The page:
These recent cases have also caused some to question why are so many people coming forward to make allegations about events so long ago. I have heard people questioning their motives and asking why they have kept quiet for so long. Well those who use their power to sexually abuse others do not pick on self confident assertive people they deliberately pick on those who they believe are in a position of weakness and will not complain. They often put fear into their victim warning them of the dire consequences of talking to others about it. Victims think they will not be believed and live with the pain and trauma for many years hiding it from family and loved ones. Sexual abuse is the abuse of power over the vulnerable and those who have rebuilt their lives after abuse have to think long and hard as to whether they will relive it all over again by coming forward. It is an appalling crime and we will continue to encourage victims to come forward whether they are willing to support a prosecution or not.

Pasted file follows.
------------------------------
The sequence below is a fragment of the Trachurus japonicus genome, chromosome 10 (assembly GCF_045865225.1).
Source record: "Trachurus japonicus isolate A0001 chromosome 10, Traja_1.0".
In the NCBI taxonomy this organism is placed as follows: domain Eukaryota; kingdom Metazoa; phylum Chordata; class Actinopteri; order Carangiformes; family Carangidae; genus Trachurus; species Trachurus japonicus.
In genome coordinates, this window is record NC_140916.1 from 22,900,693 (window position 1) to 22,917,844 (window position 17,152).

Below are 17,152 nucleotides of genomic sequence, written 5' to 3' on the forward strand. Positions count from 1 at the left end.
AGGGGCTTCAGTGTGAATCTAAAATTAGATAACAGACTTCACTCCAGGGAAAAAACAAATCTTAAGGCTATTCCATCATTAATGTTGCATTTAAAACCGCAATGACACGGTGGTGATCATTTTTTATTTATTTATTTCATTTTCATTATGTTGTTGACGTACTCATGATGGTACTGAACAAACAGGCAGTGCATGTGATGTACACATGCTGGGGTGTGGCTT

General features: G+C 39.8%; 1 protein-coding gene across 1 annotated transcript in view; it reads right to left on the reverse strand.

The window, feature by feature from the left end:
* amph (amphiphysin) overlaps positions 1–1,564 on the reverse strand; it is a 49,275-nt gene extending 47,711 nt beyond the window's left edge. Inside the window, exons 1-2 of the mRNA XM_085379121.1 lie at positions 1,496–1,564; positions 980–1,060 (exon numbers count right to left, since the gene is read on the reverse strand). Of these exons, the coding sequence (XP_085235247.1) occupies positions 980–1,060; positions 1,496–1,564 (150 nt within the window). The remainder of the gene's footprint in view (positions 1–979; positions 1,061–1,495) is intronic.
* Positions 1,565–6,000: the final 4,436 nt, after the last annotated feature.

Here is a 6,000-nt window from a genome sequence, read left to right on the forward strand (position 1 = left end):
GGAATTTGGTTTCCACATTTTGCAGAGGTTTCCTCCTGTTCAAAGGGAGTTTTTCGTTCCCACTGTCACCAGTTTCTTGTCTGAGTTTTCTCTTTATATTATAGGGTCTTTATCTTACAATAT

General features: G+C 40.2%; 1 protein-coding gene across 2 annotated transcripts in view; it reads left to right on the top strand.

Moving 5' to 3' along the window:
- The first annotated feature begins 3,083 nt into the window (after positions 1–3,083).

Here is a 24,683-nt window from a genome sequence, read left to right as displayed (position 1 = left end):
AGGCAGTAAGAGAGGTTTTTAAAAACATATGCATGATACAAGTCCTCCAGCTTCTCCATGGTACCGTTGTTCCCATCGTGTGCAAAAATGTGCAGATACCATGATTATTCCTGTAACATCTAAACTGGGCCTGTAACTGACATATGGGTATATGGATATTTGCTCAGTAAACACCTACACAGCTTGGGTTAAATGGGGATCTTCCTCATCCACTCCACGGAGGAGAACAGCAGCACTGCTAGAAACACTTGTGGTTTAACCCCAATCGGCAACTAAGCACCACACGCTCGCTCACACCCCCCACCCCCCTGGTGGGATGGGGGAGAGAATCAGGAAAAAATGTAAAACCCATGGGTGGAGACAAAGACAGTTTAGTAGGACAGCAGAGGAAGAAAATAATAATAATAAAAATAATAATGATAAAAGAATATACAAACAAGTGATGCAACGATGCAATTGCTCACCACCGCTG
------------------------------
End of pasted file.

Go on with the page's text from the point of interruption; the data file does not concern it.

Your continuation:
Last Friday I joined one of our officers PC Steve Phillips for the first 10 kilometres of his run from Hyde to Bournemouth. He was going to run 40 miles that day and the next day and the next running 230 miles in total. Ricky Hatton also joined the start and there was great support from local people. The run is in memory of Nicola and Fiona our two murdered officers and Nicola’s dad was also there. The same day a new housing development in Sale was named after Fiona and her dad was there to lay the foundation stone. I am truly grateful to all those doing so much to keep their memory alive.